The video-clips on this site show some of the activities involving the Asssociation and the Imzad School.
Life at the school
Classes in Tifinagh, singing lessons, how to handle the imzad… life at school gives the girls a sense of joy and of hope
Dances of the Hoggar
Traditional or modern, Touareg music with the combined influences of rhythm and of the magically-decorated surroundings, gives the soul a sense of well-being.
The Algerian Ministry of Solidarity (=Social Welfare) gave a bus to the Association. The Association paid for one of the young students, Ikadi Ataké, chosen by her colleagues, to have driving lessons. She passed her test and obtained a driving licence. Now, pleased to be at the wheel of “her” bus, she ensures that all the girls are picked up to go to school.
The teaching of Tifinagh is provided by Hamidou Tenfana. Tifinagh is the ancestral language of the Touareg. Its origins are still not known
Gently and tenderly, Alamine Khoulene passes her skills on to Ikadi Ataké, a dedicated and enthusiastic student.
Accompanied by the sound of the imzad, Boukeyass Nighat, 68 years old, and Halimata, aged 60, give a singing lesson. The girls listen and learn.
Idiyadouhna, an imzad tune played by Biyat Idaber, aged 82. On her own, she is teaching 29 young girls at Ideles.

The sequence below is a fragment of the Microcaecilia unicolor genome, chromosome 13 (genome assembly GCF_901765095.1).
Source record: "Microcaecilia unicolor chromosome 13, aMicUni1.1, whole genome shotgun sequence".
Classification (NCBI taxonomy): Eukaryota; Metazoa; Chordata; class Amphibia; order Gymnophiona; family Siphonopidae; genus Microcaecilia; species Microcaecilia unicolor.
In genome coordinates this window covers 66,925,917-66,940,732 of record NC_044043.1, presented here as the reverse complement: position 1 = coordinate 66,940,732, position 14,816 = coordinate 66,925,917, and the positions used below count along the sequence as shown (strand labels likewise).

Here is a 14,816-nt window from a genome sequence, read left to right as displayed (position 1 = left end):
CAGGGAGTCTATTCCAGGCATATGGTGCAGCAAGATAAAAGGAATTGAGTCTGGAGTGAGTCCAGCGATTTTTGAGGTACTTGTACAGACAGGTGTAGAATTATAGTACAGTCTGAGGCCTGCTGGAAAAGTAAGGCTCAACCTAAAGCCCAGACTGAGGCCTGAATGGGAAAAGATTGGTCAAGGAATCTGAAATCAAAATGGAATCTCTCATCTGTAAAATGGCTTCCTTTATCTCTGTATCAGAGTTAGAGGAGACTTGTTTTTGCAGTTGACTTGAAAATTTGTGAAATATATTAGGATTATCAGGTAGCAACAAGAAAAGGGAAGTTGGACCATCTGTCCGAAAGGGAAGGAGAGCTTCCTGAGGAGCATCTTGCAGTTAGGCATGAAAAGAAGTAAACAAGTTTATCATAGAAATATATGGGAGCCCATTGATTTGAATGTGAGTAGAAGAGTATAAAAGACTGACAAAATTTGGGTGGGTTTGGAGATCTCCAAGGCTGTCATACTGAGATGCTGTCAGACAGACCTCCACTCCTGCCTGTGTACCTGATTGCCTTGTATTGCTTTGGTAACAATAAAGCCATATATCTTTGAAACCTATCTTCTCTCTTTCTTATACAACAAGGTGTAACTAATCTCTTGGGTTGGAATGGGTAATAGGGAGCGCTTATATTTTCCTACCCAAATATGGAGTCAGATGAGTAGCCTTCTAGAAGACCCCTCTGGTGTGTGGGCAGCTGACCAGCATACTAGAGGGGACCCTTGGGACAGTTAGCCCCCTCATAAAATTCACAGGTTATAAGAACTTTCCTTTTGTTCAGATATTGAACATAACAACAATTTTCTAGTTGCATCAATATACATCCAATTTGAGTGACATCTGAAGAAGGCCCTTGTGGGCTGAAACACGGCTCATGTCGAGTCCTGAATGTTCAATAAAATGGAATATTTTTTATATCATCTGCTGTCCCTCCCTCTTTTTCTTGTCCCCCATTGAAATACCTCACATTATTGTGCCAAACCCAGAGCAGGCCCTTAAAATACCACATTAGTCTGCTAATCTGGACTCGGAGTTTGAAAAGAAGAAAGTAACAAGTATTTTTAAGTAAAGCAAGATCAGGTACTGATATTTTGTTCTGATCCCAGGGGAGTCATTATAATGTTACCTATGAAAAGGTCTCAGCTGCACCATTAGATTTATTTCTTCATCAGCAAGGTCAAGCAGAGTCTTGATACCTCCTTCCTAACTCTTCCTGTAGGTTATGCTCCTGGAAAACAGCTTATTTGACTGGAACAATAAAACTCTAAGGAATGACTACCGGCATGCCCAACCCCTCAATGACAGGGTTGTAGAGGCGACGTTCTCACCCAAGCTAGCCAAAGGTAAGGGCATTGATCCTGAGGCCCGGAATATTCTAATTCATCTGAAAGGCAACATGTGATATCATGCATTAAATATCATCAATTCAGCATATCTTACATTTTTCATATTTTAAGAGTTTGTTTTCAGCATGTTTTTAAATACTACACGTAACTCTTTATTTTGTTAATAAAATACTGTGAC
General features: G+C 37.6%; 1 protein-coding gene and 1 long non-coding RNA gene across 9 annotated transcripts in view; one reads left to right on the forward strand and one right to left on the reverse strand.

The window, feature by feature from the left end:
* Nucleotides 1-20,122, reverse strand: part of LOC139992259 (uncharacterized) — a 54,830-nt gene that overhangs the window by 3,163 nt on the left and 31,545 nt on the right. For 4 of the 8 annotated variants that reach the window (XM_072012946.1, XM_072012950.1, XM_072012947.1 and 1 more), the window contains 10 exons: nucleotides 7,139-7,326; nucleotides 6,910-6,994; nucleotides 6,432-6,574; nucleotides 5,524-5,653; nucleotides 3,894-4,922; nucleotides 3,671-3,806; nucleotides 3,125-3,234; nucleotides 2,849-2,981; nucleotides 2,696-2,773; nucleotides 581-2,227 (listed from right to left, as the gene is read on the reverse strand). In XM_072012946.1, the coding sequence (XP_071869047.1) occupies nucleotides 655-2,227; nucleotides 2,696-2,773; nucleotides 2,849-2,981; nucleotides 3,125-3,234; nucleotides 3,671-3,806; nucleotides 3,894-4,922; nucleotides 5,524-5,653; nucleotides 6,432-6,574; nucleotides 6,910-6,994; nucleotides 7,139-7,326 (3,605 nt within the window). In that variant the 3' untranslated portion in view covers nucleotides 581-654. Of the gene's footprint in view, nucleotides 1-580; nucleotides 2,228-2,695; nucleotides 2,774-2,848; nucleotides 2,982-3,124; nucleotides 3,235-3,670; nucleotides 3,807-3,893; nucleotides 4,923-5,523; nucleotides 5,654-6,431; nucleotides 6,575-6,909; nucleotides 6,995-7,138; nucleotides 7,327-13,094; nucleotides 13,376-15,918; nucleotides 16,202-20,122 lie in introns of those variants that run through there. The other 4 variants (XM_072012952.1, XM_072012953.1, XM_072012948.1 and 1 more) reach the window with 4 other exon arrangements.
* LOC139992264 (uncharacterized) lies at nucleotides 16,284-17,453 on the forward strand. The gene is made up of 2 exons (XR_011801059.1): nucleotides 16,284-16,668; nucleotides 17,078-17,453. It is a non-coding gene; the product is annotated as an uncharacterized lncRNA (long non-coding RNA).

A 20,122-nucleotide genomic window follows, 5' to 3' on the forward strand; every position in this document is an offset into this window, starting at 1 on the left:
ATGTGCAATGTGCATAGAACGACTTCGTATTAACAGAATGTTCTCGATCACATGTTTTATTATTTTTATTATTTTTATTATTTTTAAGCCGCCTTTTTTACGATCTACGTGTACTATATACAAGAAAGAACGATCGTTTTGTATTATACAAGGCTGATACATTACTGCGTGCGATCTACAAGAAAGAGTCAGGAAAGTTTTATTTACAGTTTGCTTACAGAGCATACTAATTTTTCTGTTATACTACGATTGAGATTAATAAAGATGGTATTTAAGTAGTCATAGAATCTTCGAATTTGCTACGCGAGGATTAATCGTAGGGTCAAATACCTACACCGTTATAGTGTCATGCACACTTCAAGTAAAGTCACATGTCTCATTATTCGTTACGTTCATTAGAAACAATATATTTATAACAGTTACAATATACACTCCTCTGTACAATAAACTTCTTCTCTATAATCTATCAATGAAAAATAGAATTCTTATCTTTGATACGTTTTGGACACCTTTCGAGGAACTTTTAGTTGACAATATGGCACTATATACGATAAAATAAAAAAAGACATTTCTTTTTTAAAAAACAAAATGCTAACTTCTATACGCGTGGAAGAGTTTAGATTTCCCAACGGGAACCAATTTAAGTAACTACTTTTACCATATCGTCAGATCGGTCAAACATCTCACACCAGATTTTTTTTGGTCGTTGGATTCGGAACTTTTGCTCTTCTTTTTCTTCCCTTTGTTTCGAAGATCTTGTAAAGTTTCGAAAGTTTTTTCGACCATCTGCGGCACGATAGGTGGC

Improvisation: one day the Association relocated to a campsite near Iharen. So that they could hear and appreciate the sound of the imzad in the open spaces (of the desert).
Barka, aged 82, gives a tazamart (flute) lesson to two young men from the Hoggar. An old man, Barka soon gets tired and runs out of breath. Then, he begins to sing…
Takouba: the sword dance, modernised, and specific to the legendary “Blue Men”, the Amazigh, sons of the wind and also men of their word, with a warrior spirit and chivalrous sense of honour.
Songs and rhythmic dances of the Hoggar. For pleasure, and on special occasions (festivals, weddings…) and sometimes of a mystical character, the dance and the singing are intense experiences. Issouate is a frenetic dance intended, according to local belief, to chase away evil.